Earlier this year while I was in China, I made an impromptu decision to join Nick in the Philippines and meet his family there. Coming from the bone-chilling cold in China, the heat and humidity of the Philippines hit me like a brick. I had just one outfit with me suitable for the 85+ degree heat (initially packed for a long layover in LA), which I wore every single day and hand-scrubbed at night. Despite this, I had an incredible time experiencing a new culture, and am happy the two pieces I brought turned out to be rather appropriate for the vibrant, colorful country.
Buying streetside bbq’d skewers for dinner, grilled on the spot then paired with mangoes, sticky rice, and salted fish.
While flying Philippine Airlines, I got hooked on their Happy brand chicken adobo-flavored peanuts. Unfortunately, each package contains about 5 peanuts so I had to restock early on. When asked how much, the lady at this shop replied “one twenty five.” Aghast that she was trying to charge me a hundred and twenty-five pesos (~ $3 USD) for five little peanuts, I huffily went off, looking for another vendor. Turns out this flavor is more popular than I thought, and I ended up right back at this vendor 30 minutes later, faint from the heat and still peanut-less. I forked over the money and found out that she had meant 1.25 pesos (~ 3 cents USD) per package.
We first stayed at Casa Escano, a bed & breakfast run by a young UC Davis graduate. It was fun to wake up every day and try a new breakfast out on the terrace. Below top: chicken arroz caldo, a Spanish-influenced rice porridge served with egg, scallions, peppers and fish sauce. As a Chinese congee lover, I couldn’t resist trying this despite the heat and humidity. Below bottom: A variation of loco moco, a Hawaiian-influenced breakfast involving a hamburger patty, a fried egg, plus gravy.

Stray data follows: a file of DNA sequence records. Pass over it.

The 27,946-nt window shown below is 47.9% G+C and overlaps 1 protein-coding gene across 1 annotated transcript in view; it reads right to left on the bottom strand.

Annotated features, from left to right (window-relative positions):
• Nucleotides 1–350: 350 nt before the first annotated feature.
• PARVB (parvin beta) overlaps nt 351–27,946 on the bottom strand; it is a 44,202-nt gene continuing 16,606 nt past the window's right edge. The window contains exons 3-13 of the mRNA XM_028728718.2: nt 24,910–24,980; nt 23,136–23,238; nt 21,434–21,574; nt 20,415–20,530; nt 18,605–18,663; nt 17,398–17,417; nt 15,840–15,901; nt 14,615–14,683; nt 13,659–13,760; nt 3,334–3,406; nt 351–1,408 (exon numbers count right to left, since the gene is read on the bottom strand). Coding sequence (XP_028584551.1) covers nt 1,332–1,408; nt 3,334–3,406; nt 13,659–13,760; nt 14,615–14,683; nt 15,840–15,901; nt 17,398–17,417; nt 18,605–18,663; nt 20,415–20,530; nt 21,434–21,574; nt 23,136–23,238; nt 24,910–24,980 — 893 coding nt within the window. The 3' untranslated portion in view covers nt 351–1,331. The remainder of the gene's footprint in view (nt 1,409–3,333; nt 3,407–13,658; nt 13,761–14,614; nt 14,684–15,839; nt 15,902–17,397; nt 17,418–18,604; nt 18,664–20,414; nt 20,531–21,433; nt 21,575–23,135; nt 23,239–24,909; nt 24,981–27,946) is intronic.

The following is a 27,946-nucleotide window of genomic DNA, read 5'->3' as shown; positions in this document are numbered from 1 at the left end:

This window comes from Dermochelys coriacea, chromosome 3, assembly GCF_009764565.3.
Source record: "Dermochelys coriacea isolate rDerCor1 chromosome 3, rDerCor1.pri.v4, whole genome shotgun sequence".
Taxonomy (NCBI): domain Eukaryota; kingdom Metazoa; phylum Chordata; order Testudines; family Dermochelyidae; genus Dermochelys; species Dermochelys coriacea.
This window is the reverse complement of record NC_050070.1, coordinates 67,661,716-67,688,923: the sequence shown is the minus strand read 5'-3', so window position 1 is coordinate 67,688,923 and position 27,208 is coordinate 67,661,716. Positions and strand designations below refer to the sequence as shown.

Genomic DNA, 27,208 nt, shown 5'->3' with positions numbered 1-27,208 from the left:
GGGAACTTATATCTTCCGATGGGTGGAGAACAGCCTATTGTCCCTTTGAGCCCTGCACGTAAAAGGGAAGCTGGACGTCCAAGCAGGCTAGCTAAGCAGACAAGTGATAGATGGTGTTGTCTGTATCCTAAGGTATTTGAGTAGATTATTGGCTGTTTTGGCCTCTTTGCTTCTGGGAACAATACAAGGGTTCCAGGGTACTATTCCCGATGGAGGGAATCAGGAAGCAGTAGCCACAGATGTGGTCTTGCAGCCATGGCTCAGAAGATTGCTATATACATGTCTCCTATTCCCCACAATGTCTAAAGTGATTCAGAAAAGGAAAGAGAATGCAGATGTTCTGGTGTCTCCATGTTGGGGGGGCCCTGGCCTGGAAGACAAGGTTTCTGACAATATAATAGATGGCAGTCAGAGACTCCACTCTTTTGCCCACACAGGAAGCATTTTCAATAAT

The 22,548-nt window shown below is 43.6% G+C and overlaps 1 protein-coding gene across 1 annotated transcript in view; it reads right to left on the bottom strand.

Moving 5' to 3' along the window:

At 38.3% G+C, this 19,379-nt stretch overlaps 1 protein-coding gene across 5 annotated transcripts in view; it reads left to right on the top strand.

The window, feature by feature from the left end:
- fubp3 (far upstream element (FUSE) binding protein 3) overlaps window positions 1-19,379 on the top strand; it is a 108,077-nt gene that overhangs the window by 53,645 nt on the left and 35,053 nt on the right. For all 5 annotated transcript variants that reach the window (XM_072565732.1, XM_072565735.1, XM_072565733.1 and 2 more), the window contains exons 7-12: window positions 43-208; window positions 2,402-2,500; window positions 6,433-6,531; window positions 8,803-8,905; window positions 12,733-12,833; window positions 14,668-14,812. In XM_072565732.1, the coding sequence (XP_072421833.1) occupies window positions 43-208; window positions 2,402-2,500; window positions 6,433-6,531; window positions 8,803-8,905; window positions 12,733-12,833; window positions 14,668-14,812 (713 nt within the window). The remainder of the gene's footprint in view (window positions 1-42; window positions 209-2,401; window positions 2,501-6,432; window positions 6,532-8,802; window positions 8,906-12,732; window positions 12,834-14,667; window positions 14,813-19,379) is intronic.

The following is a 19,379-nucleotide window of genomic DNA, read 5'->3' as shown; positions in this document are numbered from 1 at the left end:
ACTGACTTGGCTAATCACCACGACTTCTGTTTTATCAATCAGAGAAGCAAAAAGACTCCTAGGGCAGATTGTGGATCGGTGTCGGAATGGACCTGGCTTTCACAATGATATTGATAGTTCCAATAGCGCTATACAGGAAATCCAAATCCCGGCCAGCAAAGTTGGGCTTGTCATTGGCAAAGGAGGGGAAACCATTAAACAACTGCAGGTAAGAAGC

We had dinner once at AA BBQ at the recommendation of our hotel owner. Thank goodness growing up in China trained me to not be skeevy about food safety : ) We got in line to pick our “catch” and skewers of meat from open displays, then handed them over to be cooked in whatever way we pleased. The open-air restaurant was quite bustling with many families enjoying a meal together.
I hope you enjoyed the first part of my Philippines travel diary. This post was comprised mostly of snapshots from Cebu city, before we made our way to Nick’s aunt’s remote beach hut. The second part of the trip was a once-in-a-lifetime experience for me, and I can’t wait to share photos from that next.